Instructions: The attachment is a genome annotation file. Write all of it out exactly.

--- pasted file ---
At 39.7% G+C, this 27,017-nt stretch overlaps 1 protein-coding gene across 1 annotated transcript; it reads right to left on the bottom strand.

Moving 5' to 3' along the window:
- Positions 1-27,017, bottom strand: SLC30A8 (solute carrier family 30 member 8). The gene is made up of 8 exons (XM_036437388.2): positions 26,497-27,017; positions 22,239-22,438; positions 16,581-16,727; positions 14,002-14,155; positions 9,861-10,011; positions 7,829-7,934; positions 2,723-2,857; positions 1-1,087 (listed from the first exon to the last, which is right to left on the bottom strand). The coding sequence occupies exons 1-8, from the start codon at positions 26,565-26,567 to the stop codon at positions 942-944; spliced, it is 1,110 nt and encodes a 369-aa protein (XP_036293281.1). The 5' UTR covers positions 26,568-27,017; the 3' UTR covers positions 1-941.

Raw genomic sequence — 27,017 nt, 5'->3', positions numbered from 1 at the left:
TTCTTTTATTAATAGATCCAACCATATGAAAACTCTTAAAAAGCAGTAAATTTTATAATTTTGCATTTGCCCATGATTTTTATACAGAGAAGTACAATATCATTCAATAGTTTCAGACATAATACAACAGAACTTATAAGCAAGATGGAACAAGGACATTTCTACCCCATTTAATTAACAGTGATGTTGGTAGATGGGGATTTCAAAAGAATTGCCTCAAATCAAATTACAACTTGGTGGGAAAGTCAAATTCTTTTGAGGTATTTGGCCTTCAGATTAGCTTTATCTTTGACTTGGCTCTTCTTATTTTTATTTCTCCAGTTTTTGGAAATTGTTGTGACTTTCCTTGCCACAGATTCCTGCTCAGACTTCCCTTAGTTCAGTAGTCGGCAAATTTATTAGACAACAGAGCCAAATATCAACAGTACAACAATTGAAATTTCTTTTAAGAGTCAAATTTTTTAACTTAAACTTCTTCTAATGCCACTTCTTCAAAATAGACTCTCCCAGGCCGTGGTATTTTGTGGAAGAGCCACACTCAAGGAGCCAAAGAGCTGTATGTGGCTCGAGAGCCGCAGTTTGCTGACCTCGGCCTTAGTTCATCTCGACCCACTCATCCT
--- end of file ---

At 39.7% G+C, this 27,017-nt stretch overlaps 1 protein-coding gene across 1 annotated transcript; it reads right to left on the bottom strand.

Moving 5' to 3' along the window:
- Positions 1-27,017, bottom strand: SLC30A8 (solute carrier family 30 member 8). The gene is made up of 8 exons (XM_036437388.2): positions 26,497-27,017; positions 22,239-22,438; positions 16,581-16,727; positions 14,002-14,155; positions 9,861-10,011; positions 7,829-7,934; positions 2,723-2,857; positions 1-1,087 (listed from the first exon to the last, which is right to left on the bottom strand). The coding sequence occupies exons 1-8, from the start codon at positions 26,565-26,567 to the stop codon at positions 942-944; spliced, it is 1,110 nt and encodes a 369-aa protein (XP_036293281.1). The 5' UTR covers positions 26,568-27,017; the 3' UTR covers positions 1-941.

Raw genomic sequence — 27,017 nt, 5'->3', positions numbered from 1 at the left:
TTCTTTTATTAATAGATCCAACCATATGAAAACTCTTAAAAAGCAGTAAATTTTATAATTTTGCATTTGCCCATGATTTTTATACAGAGAAGTACAATATCATTCAATAGTTTCAGACATAATACAACAGAACTTATAAGCAAGATGGAACAAGGACATTTCTACCCCATTTAATTAACAGTGATGTTGGTAGATGGGGATTTCAAAAGAATTGCCTCAAATCAAATTACAACTTGGTGGGAAAGTCAAATTCTTTTGAGGTATTTGGCCTTCAGATTAGCTTTATCTTTGACTTGGCTCTTCTTATTTTTATTTCTCCAGTTTTTGGAAATTGTTGTGACTTTCCTTGCCACAGATTCCTGCTCAGACTTCCCTTAGTTCAGTAGTCGGCAAATTTATTAGACAACAGAGCCAAATATCAACAGTACAACAATTGAAATTTCTTTTAAGAGTCAAATTTTTTAACTTAAACTTCTTCTAATGCCACTTCTTCAAAATAGACTCTCCCAGGCCGTGGTATTTTGTGGAAGAGCCACACTCAAGGAGCCAAAGAGCTGTATGTGGCTCGAGAGCCGCAGTTTGCTGACCTCGGCCTTAGTTCATCTCGACCCACTCATCCT